Presented by Ella’s Music Club
Peter, Paul & Mary, Janis Joplin, Joan Baez, Bobby Darin, George Harrison and other contemporaries that performed with him in Greenwich village and across the country.
After hitchhiking across America from Hibbings, Minnesota to meet his hero, Woody Guthrie, who is hospitalized in a sanitarium with Hodgkins’ disease, Dylan finds himself sleeping on the floor of the liquor storeroom at Gerd’s Folk City in New York’s Greenwich Village.
In less than a year he will perform in Carnegie Hall and be introduced to the icons of the Folk revival movement, such as Pete Seeger and by Joan Baez at the Newport Folk Festival. He will then be heralded by many of his peers as a talent to be reckoned with.
Dylan quickly rose to legendary status and was the contemporary of many future stars, including Judy Collins, John Sebastian of the Loving Spoonful, Maria Muldaur of “Midnight at the Oasis,” Phil Ochs, Stephen Stills and even Peter Tork of the Monkees amongst others.
“Blowing in the wind” would become an anthem of the Civil Rights movement, while “Hard rain’s a gonna fall,” written in response to the Cuban missile crisis, reflected on a possible coming apocalypse, which seemed all too likely.
Befriending the Beatles in New York on one of their early tours to America, Dylan introduced them to marijuana. When George Harrison later suggested that Dylan play “Blowin’ in the wind,” at the Concert for Bangladesh, Dylan replied that Harrison should play, “I want to hold your hand.”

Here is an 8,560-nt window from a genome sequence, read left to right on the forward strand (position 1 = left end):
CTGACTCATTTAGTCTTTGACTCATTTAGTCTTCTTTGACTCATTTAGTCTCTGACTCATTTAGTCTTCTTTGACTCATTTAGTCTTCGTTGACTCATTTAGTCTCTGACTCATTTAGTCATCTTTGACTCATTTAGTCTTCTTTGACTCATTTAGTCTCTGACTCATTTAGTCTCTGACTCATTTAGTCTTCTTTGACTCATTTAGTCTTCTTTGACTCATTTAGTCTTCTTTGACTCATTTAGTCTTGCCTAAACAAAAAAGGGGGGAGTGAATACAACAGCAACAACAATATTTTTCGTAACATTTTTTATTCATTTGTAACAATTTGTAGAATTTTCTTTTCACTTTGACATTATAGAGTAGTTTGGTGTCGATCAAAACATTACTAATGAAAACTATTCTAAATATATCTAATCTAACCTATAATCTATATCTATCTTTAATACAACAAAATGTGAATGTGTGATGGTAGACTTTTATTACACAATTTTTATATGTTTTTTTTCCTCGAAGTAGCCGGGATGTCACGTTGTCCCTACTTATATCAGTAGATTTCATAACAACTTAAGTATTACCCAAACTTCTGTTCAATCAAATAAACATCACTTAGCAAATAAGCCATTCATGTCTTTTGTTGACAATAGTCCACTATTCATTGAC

His on again, off again affair with Joan Baez gave birth to her song, “Diamonds and Rust.” Baez would also go on to record dozens of his songs over the years.
With a viable career spanning more than 50 years, Dylan has outlasted virtually every one of his contemporaries and arguably produced a body of work unequaled in any other era.
Albert Grossman: Manager of Dylan, Peter Paul and Mary and The Birds, also pipelined many of Dylan’s songs to his other artists.
Dave Von Ronk and The Animals: “House of the Rising Sun” is a traditional American ballad dating back to the Civil War era.The arrangement we are most familiar with, was created by Dave Von Ronk.
Later on English band, “The Animals” saw Dylan’s performance of the song and had a major hit with it. Dylan himself had to then stop playing it, because people began asking why he was covering a hit by “The Animals.”
George Harrison/The Beatles: Dylan turned the Beatles onto pot in 1964 and John Lennon later said that the song “You’ve got to hide your love away” was him “doing” Dylan.
When in New York, Harrison would often spend time with Dylan in Woodstock to get away from it all. They then co-wrote material for Harrison’s “All Things Must Pass” album.
Anna Fiszman headed up her own Jazz quartet in Melbourne and was one of the founding members of the popular Australian comedy/cabaret group The Hot Bagels, performing regularly in leading comedy venues and festivals across the country, including the Last Laugh Theatre Restaurant, the Atheneum Theatre, opening for Phyllis Diller, Le Joke, the Melbourne Comedy Festival, the Spoleto Festival, Kinsellas in Sydney, Brisbane Expo and the Adelaide Fringe Festival.
The Hot Bagels were also regularly featured in major newspapers such as the Age, the Herald, the Sun and the Australian and had numerous TV appearances on “The Darryl Somers Show”, “Hey Hey It’s Saturday”, “Good Morning Melbourne”, “Shirl’s Neighbourhood”, “Good Morning Australia”, “The Midday Show” with Ray Martin, “Clive Robertson’s Newsworld”, “Hinch”, “The Bert Newton Show” and “Tuesday Night Live – The Big Gig.”